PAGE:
The captain programmed a code on the screen floating in front of him. The escape pod disengaged from the spaceship and started hurtling away, quickly putting distance between it and the spaceships.
But the captain didn’t have time to watch. He had to act quickly before the council’s spaceship could send their own posse after Zryolk.
He removed the tube from around his head and began barking out orders.
“Talistian, transfer the controls of the ship to me.”
Immediately on the monitor in front of him flashed a message that the co-pilot was transferring all the ship’s controls to him. The captain accepted and began to steadily and quickly slow the ship’s speed. The council’s spaceship behind them also slowed down to avoid a collision.
The fighting remained intense and the slower speed was causing them to take more damage. The captain wasn’t worried about the extra damage. He knew they weren’t getting out of this alive. His focus was on preventing the council from sending anyone after Zryolk, which he knew they were in the process of doing.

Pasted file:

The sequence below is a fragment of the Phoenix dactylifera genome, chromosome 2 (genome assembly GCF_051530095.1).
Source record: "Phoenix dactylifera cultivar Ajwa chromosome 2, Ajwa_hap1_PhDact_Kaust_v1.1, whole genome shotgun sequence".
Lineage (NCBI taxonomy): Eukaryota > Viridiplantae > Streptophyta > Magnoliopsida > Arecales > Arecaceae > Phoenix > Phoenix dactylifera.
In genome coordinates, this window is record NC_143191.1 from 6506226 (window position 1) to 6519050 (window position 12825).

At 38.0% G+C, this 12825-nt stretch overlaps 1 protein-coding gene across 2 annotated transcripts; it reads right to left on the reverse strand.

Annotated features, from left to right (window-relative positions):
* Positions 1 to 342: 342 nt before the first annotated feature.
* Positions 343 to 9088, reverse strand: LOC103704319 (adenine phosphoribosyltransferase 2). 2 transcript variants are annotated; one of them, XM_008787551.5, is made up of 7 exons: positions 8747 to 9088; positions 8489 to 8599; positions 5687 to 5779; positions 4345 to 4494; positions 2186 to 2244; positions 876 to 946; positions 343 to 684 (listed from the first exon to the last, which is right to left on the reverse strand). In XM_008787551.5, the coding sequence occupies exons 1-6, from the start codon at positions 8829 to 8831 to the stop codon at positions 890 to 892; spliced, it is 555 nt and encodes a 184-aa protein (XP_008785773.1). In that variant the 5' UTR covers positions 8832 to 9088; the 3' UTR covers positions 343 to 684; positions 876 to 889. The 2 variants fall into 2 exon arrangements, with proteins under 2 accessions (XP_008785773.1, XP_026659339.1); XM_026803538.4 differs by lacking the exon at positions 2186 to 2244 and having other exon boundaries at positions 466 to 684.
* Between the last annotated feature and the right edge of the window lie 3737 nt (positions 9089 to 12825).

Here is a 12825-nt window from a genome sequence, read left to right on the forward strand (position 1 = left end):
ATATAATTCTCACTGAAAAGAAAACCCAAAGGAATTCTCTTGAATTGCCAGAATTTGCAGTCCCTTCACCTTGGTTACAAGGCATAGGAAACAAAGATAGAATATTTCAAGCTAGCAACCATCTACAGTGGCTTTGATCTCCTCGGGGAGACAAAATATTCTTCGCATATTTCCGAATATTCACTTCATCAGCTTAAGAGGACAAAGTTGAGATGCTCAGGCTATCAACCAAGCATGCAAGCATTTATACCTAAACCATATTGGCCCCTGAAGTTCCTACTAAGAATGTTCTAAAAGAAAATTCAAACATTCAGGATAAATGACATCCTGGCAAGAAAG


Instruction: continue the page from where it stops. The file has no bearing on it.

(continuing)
When the captain had slowed down as much as he thought he could risk, he sped the ship up to full power. He knew his crew would wonder what he was doing, but he didn’t have time to explain, and in a couple of minutes it wouldn’t matter anyway.
He increased his spaceship to full speed, and as he expected the council’s ship sped and began making up the ground.
“Charks, connect our intercom to the council’s spaceship.”
“But captain, they have yet to respond,” she replied.
“It doesn’t matter,” the captain said. “I know they can hear us.”
In no time Charks told the captain, “Okay, sir. We are connected.”
When the council’s spaceship had closed the gap, and before they could slow to a trailing speed equal to his own spaceship, the captain slammed all of the engines into reverse. This caused an immediate and dramatic decrease in speed—one which the council’s spaceship had no chance of duplicating.
The captain screamed into the intercom so the last thing everyone on both spaceships heard was, “For the Snader Lord!”
The council’s spaceship plowed into the captain’s spaceship and both exploded, destroying all involved.